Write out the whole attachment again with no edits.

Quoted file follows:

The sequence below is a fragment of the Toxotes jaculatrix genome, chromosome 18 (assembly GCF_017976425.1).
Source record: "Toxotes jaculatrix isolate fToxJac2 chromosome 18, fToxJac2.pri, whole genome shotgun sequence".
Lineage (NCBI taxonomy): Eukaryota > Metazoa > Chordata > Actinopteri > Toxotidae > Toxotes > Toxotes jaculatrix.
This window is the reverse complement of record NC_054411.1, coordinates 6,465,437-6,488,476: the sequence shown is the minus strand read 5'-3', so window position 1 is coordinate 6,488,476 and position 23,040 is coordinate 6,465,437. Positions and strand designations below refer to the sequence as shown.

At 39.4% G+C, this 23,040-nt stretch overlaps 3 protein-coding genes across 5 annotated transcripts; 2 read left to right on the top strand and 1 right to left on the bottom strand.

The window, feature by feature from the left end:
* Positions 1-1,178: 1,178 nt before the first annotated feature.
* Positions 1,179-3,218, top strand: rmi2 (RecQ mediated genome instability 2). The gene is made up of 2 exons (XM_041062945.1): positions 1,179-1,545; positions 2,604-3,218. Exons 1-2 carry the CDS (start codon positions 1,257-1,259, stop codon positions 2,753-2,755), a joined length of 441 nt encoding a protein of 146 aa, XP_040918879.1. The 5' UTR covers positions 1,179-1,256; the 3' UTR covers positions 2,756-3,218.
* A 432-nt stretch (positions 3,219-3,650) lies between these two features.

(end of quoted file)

The sequence below is a fragment of the Toxotes jaculatrix genome, chromosome 18 (assembly GCF_017976425.1).
Source record: "Toxotes jaculatrix isolate fToxJac2 chromosome 18, fToxJac2.pri, whole genome shotgun sequence".
Lineage (NCBI taxonomy): Eukaryota > Metazoa > Chordata > Actinopteri > Toxotidae > Toxotes > Toxotes jaculatrix.
This window is the reverse complement of record NC_054411.1, coordinates 6,465,437-6,488,476: the sequence shown is the minus strand read 5'-3', so window position 1 is coordinate 6,488,476 and position 23,040 is coordinate 6,465,437. Positions and strand designations below refer to the sequence as shown.

At 39.4% G+C, this 23,040-nt stretch overlaps 3 protein-coding genes across 5 annotated transcripts; 2 read left to right on the top strand and 1 right to left on the bottom strand.

The window, feature by feature from the left end:
* Positions 1-1,178: 1,178 nt before the first annotated feature.
* Positions 1,179-3,218, top strand: rmi2 (RecQ mediated genome instability 2). The gene is made up of 2 exons (XM_041062945.1): positions 1,179-1,545; positions 2,604-3,218. Exons 1-2 carry the CDS (start codon positions 1,257-1,259, stop codon positions 2,753-2,755), a joined length of 441 nt encoding a protein of 146 aa, XP_040918879.1. The 5' UTR covers positions 1,179-1,256; the 3' UTR covers positions 2,756-3,218.
* A 432-nt stretch (positions 3,219-3,650) lies between these two features.